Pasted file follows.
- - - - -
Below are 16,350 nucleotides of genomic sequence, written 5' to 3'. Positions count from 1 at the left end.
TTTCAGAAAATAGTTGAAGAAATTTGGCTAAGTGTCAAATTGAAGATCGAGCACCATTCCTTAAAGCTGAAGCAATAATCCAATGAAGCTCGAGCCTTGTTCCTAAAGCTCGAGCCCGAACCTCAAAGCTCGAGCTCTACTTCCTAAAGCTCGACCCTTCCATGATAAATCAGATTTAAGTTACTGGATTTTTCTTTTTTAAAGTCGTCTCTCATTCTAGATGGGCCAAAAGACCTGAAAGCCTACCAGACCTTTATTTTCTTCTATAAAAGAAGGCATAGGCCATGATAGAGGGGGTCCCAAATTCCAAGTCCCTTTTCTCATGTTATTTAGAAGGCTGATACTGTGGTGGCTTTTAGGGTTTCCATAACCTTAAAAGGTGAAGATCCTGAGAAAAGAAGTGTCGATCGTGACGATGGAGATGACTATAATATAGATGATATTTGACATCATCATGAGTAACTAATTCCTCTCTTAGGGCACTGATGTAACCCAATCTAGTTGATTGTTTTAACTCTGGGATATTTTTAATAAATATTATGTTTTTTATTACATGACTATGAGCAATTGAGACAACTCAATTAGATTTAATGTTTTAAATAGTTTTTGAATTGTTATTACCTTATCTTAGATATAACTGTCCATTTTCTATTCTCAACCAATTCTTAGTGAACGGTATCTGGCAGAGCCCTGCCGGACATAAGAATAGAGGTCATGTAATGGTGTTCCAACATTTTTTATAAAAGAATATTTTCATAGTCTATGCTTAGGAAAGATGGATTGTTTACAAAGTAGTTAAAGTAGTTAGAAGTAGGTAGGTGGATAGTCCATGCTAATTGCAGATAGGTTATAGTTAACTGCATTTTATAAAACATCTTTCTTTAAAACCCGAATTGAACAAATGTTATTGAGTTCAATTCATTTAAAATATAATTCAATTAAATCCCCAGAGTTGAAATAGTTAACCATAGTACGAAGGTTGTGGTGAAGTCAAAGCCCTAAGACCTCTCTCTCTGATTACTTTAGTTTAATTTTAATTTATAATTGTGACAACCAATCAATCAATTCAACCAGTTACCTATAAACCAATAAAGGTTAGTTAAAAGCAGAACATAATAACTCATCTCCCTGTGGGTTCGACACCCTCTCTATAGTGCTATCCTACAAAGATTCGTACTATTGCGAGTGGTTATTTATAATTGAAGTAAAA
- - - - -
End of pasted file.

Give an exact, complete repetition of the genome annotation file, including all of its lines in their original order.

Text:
Below are 16,350 nucleotides of genomic sequence, written 5' to 3'. Positions count from 1 at the left end.
TTTCAGAAAATAGTTGAAGAAATTTGGCTAAGTGTCAAATTGAAGATCGAGCACCATTCCTTAAAGCTGAAGCAATAATCCAATGAAGCTCGAGCCTTGTTCCTAAAGCTCGAGCCCGAACCTCAAAGCTCGAGCTCTACTTCCTAAAGCTCGACCCTTCCATGATAAATCAGATTTAAGTTACTGGATTTTTCTTTTTTAAAGTCGTCTCTCATTCTAGATGGGCCAAAAGACCTGAAAGCCTACCAGACCTTTATTTTCTTCTATAAAAGAAGGCATAGGCCATGATAGAGGGGGTCCCAAATTCCAAGTCCCTTTTCTCATGTTATTTAGAAGGCTGATACTGTGGTGGCTTTTAGGGTTTCCATAACCTTAAAAGGTGAAGATCCTGAGAAAAGAAGTGTCGATCGTGACGATGGAGATGACTATAATATAGATGATATTTGACATCATCATGAGTAACTAATTCCTCTCTTAGGGCACTGATGTAACCCAATCTAGTTGATTGTTTTAACTCTGGGATATTTTTAATAAATATTATGTTTTTTATTACATGACTATGAGCAATTGAGACAACTCAATTAGATTTAATGTTTTAAATAGTTTTTGAATTGTTATTACCTTATCTTAGATATAACTGTCCATTTTCTATTCTCAACCAATTCTTAGTGAACGGTATCTGGCAGAGCCCTGCCGGACATAAGAATAGAGGTCATGTAATGGTGTTCCAACATTTTTTATAAAAGAATATTTTCATAGTCTATGCTTAGGAAAGATGGATTGTTTACAAAGTAGTTAAAGTAGTTAGAAGTAGGTAGGTGGATAGTCCATGCTAATTGCAGATAGGTTATAGTTAACTGCATTTTATAAAACATCTTTCTTTAAAACCCGAATTGAACAAATGTTATTGAGTTCAATTCATTTAAAATATAATTCAATTAAATCCCCAGAGTTGAAATAGTTAACCATAGTACGAAGGTTGTGGTGAAGTCAAAGCCCTAAGACCTCTCTCTCTGATTACTTTAGTTTAATTTTAATTTATAATTGTGACAACCAATCAATCAATTCAACCAGTTACCTATAAACCAATAAAGGTTAGTTAAAAGCAGAACATAATAACTCATCTCCCTGTGGGTTCGACACCCTCTCTATAGTGCTATCCTACAAAGATTCGTACTATTGCGAGTGGTTATTTATAATTGAAGTAAAA